As he walked, he worked on composing a song in his head. (He had agonised over such things for quite a while, because nowhere did it say that youngest sons called Jack were allowed to be musical, but he had decided that this was one of those things that Destiny didn't care one way or the other about. His song On the Fall of the Footbridge over the Silvery Tay had been quite a triumph at home, if by triumph you meant something that caused people to throw boots at your head and threaten to gag you before you sang it again.)

 

"Oh lovely princess in the wood," he sang, "you say you won't but I think you would. Your eyes are like the shining stars; your lips like…er… drink they sell in bars."

 

"Huh," someone said. "Would that be a Scotch or a good cold beer?"

 

It was a man in black. Jack blushed, then remembered that heroes were never embarrassed or discomforted, but always faced Destiny, princesses and villains with dignity and… and stuff. Not that that mattered, he told himself. It was more important to discover who this man in  black was, and what role he filled in Jack's adventure. The black clothes suggested that he was probably the leader of a gang of awful bandits, except that bandit leaders usually had swarthy skin and tangled beards. Jealous chief advisors also wore black, but had pointy little beards. This man was clean-shaven, and had heroic hair. "Are you called Jack?" Jack asked, on sudden impulse.

 

The man quirked a smile, but shook his head. "John."

 

John. Jack nodded slowly. John was almost as good as Jack as the name for a hero, but less specialised. While some Johns achieved the same sort of destiny as a Jack, they could equally have a Lord or a Sir in front of their name, and get themselves involved in courtly adventures. A Jack had a somewhat limited career choice, but Jack believed in deciding what to aim for, and putting his all into achieving it. Johns cautiously left their options open, and risked losing out on glory by diluting their efforts.

 

"You failed," Jack said confidently, knowing that he had this man's measure now. "You failed to slay the dragon and the princess refused to be yours. Now you wander the country in an attempt to recapture the glory days of your youth."

 

The man raised one eyebrow.

 

"Yes." Jack snapped his fingers. "There were three Jacks in my class alone. I've often wondered what happens to all the Jacks and youngest sons who fail to achieve fame, fortune, fair princesses and Destiny, because there can only be one King, and happily ever after implies a long, long time before another Jack can come and take my place. You're the failed hero."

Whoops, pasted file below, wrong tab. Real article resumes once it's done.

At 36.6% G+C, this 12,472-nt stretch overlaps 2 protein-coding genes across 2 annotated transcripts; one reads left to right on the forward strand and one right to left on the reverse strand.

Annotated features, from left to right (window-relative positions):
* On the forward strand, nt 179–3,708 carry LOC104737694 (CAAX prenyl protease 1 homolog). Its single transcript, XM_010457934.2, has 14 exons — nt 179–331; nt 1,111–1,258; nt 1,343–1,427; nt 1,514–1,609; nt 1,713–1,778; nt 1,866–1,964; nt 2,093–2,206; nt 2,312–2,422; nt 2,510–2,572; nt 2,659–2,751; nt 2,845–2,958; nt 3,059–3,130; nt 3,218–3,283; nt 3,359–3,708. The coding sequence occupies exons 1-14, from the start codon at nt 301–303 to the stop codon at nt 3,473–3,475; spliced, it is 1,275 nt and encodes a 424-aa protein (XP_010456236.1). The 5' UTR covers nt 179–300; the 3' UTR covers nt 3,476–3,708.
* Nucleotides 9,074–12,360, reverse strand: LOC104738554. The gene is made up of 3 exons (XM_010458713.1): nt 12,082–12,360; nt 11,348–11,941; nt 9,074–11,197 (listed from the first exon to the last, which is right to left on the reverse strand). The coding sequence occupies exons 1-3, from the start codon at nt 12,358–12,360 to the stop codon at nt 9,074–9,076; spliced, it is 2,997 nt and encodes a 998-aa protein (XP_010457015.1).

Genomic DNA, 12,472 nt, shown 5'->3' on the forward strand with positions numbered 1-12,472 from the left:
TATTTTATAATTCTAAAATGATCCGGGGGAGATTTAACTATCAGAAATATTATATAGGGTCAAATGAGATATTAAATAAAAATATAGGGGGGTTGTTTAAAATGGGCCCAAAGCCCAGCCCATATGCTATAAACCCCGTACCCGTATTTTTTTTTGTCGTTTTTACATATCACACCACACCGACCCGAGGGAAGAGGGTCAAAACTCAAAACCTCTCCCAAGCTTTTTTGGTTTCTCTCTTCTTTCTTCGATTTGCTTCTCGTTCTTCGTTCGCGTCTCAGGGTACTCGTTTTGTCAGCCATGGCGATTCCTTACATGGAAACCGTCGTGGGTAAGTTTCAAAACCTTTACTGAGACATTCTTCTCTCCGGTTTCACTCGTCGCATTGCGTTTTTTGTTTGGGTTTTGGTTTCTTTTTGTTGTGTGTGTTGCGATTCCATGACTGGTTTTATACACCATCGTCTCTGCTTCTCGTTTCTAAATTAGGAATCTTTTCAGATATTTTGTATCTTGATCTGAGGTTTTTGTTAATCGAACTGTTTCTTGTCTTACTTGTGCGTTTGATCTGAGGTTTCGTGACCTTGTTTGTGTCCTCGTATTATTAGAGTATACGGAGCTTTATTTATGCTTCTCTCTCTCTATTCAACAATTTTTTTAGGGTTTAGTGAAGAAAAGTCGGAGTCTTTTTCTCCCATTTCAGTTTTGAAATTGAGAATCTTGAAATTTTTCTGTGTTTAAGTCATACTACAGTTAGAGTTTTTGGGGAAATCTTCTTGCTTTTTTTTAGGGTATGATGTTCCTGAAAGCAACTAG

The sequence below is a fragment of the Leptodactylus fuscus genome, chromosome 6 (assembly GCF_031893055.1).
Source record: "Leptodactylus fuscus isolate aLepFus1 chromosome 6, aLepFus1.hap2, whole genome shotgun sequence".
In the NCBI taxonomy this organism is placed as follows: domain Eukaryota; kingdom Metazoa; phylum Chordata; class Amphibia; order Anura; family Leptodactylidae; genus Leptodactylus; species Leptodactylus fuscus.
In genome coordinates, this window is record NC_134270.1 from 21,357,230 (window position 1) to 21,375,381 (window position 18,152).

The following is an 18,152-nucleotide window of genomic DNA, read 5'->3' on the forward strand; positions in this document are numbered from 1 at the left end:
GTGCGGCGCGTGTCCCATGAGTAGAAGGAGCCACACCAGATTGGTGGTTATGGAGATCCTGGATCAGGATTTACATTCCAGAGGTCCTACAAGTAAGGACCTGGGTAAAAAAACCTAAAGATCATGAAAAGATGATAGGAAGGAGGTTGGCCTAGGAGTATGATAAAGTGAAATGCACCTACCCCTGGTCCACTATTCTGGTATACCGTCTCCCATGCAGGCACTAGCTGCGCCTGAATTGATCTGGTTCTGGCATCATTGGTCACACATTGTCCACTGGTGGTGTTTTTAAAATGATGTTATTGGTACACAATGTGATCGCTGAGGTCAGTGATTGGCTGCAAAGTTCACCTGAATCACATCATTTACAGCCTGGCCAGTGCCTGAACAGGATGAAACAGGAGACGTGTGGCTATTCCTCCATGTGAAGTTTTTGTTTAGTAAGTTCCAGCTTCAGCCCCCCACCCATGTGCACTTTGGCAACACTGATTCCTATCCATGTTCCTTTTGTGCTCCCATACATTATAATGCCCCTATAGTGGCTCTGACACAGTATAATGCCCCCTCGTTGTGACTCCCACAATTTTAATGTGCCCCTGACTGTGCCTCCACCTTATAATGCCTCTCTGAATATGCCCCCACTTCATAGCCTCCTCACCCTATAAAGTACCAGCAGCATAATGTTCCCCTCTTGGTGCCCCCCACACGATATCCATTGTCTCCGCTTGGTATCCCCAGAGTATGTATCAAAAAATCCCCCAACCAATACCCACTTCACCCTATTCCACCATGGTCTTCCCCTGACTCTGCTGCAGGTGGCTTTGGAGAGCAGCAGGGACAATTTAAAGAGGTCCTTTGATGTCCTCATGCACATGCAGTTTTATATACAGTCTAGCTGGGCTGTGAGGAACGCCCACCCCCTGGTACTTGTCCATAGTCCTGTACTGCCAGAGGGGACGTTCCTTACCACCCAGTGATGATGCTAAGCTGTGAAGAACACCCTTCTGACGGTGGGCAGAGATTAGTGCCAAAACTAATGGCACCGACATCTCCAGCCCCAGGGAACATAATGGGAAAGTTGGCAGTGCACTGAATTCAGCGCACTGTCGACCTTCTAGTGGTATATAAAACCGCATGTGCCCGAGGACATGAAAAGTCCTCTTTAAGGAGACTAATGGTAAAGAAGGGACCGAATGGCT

"Huh." The man grunted, but he didn't look too annoyed; presumably Johns, like Jacks, were forgiving when confronted with the truth. "Failed hero? Tell that to the next Wraith Queen who wants to eat my brain."

 

What was life like, he wondered, for someone who had missed their chance at greatness? This John was doubtless blind to the potential of the world around him. The man in grey was just a crazy beggar to him; the troll just a man with wild hair; the princess just a woman with an unusual taste in clothes.

 

"What did you do wrong?" Jack asked him. "This is my time now. You won't begrudge me a few tips, will you? Generous appears on the list, and so does selfless."

 

"Huh," the man said again. Then he held up his hand. "One moment." He tapped his ear, and said, "Yes, Rodney, I've found it, so you can stop looking. We can go home now." There was a short pause. "Yes, Rodney, of course I knew you were up to your elbows in something unmentionable, that's why I didn't tell you sooner." Another pause. "Hey, don't blame me! You left yours at home. It shouldn't have mattered that I lost mine, because you should have had a spare. One of you should have had a spare…  No, Rodney, that won't work: no doormat." He said nothing for quite a while. "Oh," he said, raising his eyebrows. "I've got one, too. Wonder if it's the same one. Why not come see?"

 

John tapped his ear again. "Sorry," he said, with a smile, turning back to Jack. "Rodney said he'd found himself an idiot native. I wondered if his was the same as mine."

 

"John!" It was the attractive voice of the beauteous princess. Jack turned round, feeling his cheeks blush red, despite the presence of certain adjectives on his list. "You must respect the people --"